Plan to cover Eiffel Tower in plants

Plan to cover Eiffel Tower in plants
Robert S. Donovan

A remarkable plan has been revealed by Le Figaro newspaper which could see Paris' most famous landmark covered in plants.

Starting as early as June 2012, the plan would be to cover the outside of the tower’s structure with 600,000 plants which would then be able to grow for a period of four years.

The plants would add a total of 378 tonnes to the 327-metre tall structure.

As well as being a striking horticultural vision in the heart of the capital, the project has an ecological ambition with Le Figaro saying the carbon-neutral plan would make the tower “the lungs of Paris.”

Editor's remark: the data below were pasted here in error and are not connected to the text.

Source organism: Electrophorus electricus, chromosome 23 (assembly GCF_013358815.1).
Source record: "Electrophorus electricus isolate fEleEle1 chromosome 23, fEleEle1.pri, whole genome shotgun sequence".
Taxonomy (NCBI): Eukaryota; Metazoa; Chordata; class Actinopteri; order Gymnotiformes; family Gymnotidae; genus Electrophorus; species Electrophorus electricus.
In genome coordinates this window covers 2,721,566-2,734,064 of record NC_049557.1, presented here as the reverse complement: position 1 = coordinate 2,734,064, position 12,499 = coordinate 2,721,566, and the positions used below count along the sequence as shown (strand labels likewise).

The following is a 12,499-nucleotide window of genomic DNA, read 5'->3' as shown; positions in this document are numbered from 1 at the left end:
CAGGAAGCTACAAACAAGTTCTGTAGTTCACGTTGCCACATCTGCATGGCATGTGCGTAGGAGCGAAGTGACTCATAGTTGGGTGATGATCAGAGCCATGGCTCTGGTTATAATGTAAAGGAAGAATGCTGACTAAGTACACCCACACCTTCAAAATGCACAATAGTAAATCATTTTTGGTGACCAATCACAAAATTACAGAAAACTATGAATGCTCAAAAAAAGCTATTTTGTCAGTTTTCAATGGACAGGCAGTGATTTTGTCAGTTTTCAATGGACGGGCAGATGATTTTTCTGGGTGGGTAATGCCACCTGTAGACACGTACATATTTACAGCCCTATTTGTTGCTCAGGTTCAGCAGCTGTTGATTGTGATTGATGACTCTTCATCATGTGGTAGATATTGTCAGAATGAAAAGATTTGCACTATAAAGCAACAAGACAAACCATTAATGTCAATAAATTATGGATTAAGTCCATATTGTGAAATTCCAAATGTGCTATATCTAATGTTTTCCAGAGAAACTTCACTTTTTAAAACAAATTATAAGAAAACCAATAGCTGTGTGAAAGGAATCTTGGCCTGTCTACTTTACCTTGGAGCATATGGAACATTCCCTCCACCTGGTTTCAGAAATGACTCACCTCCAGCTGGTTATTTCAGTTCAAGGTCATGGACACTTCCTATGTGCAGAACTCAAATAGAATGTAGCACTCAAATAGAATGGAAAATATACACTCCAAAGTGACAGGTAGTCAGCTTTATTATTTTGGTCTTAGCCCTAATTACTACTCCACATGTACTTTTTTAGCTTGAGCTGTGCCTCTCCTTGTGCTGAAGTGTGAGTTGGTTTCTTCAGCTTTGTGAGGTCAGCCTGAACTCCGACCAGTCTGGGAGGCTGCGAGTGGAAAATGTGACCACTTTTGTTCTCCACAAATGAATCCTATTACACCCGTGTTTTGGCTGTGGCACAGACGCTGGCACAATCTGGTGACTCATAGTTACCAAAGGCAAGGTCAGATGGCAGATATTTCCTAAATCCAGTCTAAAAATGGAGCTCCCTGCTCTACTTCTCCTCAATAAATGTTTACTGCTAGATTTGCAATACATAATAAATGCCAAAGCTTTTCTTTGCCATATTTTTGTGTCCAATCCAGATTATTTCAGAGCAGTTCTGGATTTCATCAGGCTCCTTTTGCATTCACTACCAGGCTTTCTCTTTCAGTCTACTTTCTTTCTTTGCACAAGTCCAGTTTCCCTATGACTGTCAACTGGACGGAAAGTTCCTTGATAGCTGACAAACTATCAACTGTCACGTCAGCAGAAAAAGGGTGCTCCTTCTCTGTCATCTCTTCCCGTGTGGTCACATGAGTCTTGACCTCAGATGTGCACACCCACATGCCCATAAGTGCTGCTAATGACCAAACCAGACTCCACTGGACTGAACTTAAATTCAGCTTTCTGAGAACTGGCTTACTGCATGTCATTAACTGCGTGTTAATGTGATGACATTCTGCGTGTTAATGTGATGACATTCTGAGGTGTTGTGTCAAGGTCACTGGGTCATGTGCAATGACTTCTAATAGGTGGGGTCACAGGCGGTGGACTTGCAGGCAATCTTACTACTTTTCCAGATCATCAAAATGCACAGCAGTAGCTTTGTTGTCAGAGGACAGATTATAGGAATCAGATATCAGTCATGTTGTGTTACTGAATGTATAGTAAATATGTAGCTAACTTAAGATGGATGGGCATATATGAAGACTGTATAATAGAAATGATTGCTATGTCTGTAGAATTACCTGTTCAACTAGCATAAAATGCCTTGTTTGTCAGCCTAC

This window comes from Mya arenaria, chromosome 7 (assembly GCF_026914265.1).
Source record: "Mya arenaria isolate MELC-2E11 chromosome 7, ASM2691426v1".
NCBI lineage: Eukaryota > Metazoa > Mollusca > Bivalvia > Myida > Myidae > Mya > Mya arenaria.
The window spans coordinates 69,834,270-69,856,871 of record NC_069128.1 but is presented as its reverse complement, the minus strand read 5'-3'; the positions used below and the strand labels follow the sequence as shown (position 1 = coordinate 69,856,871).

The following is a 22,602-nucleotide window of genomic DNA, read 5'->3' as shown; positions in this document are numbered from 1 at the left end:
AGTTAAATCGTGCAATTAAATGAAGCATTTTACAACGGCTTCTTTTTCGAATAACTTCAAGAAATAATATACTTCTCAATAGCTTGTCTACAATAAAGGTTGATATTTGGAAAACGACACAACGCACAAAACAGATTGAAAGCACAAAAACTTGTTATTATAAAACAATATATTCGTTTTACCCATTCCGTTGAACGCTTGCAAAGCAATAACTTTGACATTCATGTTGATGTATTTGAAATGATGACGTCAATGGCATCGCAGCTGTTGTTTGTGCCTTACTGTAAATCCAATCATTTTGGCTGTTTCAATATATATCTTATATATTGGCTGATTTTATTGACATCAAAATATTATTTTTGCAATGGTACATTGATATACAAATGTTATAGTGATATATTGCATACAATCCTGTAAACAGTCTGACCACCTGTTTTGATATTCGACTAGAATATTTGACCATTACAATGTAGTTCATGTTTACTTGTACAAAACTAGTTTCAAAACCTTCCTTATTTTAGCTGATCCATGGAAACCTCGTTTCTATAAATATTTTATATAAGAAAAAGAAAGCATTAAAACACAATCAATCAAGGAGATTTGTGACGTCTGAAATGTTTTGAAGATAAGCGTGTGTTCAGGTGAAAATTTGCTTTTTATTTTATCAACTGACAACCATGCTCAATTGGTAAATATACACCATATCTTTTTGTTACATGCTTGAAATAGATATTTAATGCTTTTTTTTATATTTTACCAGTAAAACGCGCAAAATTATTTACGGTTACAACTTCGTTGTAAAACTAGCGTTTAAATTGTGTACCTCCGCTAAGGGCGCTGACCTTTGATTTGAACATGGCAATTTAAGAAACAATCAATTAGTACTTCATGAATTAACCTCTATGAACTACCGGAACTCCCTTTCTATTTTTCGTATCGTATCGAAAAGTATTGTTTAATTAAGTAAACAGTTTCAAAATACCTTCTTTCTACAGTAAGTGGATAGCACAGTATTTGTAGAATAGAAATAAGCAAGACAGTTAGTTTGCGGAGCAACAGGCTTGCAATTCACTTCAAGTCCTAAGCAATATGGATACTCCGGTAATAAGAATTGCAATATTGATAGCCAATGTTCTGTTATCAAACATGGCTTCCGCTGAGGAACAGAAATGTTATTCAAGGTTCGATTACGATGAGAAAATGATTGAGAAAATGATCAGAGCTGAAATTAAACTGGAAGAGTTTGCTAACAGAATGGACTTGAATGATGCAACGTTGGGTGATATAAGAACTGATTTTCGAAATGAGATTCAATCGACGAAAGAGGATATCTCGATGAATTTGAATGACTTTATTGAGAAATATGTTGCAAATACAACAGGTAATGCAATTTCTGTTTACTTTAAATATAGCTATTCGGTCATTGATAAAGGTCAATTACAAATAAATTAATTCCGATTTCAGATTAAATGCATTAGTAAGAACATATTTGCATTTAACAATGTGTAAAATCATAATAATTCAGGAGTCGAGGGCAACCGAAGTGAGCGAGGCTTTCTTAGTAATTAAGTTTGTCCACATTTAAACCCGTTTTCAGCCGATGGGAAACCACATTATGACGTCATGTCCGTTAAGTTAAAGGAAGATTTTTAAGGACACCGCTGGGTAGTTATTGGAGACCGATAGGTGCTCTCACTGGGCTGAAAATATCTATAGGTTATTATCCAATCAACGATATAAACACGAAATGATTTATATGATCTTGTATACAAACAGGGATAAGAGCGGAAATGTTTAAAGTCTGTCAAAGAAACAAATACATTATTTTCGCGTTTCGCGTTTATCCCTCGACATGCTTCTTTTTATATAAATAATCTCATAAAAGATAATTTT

The €72 million ($96 million) plan is a joint initiative by the engineering group Ginger, construction company Vinci and the architect Claude Bucher.

Work has been going on for two years and a scaled-down prototype of the famous tower has been built in the capital’s suburbs to test out the idea. 

A timetable for the greening of the tower has been established. Plants would be grown at a separate location until June 2012. They would then be attached to the tower in bags, allowing them to continue growing. 

Watering the plants would take place via a system of tubes running around the tower. The plants would be left to grow until being finally removed in 2016.

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